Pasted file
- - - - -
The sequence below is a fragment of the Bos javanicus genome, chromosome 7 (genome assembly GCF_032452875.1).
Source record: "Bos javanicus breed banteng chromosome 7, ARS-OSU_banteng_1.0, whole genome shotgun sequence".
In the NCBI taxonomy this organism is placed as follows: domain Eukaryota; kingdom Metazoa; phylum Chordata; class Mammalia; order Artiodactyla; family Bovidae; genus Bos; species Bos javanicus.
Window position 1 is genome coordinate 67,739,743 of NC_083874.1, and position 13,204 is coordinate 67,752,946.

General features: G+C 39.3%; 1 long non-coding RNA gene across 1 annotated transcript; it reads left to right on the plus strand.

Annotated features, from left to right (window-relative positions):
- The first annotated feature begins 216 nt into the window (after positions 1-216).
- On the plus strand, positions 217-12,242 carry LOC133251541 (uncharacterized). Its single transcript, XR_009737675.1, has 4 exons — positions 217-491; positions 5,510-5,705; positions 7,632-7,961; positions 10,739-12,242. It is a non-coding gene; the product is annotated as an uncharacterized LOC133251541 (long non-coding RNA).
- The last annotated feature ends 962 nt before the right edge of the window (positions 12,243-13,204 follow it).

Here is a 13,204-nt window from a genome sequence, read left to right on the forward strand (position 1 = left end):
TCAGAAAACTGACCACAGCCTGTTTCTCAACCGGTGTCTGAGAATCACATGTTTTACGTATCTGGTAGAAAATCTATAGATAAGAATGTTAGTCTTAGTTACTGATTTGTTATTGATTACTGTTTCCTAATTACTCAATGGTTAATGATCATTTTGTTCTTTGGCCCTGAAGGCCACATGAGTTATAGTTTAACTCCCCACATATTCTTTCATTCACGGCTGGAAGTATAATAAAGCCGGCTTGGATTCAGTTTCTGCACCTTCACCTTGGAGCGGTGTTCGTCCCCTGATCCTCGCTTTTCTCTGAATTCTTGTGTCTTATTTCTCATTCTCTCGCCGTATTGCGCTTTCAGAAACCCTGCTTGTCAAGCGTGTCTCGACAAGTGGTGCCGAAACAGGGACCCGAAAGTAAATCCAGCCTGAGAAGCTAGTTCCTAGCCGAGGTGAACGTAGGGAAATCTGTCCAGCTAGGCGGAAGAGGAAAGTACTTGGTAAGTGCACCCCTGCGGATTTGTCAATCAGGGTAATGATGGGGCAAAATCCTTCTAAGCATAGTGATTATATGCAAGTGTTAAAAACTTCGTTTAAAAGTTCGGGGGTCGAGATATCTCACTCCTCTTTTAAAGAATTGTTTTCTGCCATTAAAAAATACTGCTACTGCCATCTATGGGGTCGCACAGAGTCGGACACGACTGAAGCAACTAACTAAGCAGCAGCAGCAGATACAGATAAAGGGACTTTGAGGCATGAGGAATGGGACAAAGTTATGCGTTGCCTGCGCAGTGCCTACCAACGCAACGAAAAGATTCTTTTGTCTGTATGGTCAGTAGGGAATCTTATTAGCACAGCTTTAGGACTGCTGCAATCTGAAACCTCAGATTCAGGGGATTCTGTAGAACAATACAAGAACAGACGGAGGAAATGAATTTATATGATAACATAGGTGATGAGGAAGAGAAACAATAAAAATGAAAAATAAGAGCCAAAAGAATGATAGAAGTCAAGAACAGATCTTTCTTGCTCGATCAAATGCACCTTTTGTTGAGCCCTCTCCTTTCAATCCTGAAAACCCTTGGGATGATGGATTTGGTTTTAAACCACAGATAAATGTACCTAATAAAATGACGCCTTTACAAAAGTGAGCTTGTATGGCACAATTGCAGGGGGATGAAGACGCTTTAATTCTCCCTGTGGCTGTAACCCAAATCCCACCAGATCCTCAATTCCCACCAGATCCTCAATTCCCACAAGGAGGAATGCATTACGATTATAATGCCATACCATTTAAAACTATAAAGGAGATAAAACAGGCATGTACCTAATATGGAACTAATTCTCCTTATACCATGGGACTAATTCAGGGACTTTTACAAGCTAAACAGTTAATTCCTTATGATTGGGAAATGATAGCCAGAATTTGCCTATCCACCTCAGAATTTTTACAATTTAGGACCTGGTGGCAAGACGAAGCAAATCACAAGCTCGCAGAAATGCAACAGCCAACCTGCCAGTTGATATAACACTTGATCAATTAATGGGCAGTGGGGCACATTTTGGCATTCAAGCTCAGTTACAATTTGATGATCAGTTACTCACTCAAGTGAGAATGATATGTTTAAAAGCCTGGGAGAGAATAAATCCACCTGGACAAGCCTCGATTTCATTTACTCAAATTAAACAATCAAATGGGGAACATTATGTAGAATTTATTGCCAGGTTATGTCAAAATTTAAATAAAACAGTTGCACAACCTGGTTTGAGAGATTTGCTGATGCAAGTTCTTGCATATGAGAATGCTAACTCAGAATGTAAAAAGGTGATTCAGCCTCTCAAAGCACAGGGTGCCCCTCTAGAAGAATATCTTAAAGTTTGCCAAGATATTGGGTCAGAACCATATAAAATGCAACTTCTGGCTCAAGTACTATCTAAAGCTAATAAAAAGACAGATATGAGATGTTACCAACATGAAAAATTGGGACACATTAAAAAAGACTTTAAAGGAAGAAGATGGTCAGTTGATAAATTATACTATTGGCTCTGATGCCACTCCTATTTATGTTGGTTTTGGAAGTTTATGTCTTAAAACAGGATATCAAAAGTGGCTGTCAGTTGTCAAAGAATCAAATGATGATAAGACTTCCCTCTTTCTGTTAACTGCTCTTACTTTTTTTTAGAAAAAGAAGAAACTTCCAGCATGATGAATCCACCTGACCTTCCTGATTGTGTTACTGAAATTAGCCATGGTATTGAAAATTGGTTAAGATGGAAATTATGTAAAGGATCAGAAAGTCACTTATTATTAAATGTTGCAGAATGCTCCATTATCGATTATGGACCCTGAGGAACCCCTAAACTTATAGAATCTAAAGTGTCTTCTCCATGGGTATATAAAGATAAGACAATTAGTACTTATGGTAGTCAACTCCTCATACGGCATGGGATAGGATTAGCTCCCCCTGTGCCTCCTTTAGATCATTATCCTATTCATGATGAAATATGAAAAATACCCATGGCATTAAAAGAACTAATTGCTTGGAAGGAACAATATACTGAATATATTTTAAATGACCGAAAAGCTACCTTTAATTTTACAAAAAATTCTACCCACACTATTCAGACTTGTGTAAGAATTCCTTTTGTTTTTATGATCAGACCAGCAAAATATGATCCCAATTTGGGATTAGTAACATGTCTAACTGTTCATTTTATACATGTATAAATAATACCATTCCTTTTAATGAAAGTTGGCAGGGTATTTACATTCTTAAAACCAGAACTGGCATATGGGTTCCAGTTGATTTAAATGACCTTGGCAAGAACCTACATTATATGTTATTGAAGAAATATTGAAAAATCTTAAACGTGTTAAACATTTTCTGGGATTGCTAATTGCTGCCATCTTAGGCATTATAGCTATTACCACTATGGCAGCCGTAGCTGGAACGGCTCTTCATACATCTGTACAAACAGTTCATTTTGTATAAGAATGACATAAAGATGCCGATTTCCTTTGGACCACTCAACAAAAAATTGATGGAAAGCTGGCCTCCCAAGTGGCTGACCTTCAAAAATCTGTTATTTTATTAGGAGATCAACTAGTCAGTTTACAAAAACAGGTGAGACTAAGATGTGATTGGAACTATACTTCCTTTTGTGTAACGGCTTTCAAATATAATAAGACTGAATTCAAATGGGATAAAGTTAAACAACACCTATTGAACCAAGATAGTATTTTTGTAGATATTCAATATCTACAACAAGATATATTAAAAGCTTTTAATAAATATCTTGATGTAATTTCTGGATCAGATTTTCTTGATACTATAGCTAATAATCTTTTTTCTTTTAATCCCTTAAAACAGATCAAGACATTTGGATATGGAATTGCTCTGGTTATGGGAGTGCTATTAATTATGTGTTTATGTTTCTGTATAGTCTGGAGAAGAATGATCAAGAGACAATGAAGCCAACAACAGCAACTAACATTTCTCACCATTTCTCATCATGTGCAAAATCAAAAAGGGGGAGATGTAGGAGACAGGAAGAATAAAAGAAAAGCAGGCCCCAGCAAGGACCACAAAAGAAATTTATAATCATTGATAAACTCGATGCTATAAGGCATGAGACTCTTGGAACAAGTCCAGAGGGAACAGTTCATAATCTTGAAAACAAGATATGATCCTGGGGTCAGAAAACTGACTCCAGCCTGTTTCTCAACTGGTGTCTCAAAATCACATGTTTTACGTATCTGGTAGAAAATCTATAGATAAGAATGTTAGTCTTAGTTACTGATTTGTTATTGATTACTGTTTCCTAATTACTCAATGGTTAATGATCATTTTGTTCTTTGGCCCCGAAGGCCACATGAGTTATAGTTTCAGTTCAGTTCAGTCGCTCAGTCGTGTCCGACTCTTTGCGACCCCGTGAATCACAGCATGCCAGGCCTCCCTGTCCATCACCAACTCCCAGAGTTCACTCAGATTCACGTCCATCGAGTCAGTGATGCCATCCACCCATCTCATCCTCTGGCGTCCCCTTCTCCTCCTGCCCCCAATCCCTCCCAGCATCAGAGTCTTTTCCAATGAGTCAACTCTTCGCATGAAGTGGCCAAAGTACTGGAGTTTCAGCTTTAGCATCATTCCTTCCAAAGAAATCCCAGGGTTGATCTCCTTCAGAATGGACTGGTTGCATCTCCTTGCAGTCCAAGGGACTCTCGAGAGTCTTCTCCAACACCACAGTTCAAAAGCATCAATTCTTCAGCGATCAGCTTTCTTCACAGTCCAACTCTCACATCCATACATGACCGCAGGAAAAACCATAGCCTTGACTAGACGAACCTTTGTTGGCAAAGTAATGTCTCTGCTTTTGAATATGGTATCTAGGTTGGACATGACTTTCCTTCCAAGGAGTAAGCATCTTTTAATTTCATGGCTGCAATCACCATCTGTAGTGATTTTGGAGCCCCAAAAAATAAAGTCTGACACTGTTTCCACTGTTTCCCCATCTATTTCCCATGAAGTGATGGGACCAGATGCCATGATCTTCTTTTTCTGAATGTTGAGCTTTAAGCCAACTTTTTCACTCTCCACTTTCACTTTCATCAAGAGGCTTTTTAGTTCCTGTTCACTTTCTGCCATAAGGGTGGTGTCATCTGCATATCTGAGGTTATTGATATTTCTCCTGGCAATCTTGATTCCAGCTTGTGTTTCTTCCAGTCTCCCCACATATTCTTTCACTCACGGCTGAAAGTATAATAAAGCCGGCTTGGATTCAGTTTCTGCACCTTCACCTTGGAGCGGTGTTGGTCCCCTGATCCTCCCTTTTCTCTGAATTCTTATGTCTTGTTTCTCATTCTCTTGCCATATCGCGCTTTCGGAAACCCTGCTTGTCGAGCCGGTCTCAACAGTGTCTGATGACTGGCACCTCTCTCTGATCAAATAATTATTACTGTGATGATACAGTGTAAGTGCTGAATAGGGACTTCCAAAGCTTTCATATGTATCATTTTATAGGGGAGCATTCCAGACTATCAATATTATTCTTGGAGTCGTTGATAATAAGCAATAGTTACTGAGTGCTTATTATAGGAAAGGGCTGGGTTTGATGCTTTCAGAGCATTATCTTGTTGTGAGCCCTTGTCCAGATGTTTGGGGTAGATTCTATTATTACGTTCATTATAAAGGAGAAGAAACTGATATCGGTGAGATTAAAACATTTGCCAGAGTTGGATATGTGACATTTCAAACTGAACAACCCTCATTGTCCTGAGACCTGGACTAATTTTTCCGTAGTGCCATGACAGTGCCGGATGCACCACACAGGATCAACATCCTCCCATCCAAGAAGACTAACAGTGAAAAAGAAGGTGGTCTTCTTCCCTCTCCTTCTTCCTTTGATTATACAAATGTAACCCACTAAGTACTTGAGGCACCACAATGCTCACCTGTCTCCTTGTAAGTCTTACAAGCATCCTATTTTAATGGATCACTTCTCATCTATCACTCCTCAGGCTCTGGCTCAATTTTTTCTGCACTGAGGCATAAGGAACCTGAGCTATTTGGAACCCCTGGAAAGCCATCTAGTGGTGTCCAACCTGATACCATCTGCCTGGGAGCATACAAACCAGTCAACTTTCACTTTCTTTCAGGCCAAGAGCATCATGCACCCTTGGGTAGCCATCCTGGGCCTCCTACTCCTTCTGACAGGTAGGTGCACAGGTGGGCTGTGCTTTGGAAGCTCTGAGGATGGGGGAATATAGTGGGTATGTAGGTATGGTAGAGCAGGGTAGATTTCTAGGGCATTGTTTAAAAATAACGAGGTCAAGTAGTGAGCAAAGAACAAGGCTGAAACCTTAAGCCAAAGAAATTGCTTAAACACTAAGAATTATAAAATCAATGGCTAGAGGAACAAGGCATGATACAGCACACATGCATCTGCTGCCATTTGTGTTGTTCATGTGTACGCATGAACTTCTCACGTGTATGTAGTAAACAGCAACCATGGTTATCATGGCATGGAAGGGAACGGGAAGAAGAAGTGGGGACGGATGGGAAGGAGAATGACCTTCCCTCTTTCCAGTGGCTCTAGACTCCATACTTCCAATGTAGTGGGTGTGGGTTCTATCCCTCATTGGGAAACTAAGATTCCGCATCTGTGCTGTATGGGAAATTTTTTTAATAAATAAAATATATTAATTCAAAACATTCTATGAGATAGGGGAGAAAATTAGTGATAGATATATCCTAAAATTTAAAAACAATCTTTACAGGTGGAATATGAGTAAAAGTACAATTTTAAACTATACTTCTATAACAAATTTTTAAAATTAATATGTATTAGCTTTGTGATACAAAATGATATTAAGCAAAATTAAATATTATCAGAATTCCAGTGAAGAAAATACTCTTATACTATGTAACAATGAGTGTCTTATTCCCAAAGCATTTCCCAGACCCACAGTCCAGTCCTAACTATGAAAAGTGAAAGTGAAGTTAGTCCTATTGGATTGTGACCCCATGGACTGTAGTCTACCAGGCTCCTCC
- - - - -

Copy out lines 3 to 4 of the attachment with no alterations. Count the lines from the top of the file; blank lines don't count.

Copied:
In the NCBI taxonomy this organism is placed as follows: domain Eukaryota; kingdom Metazoa; phylum Chordata; class Mammalia; order Artiodactyla; family Bovidae; genus Bos; species Bos javanicus.
Window position 1 is genome coordinate 67,739,743 of NC_083874.1, and position 13,204 is coordinate 67,752,946.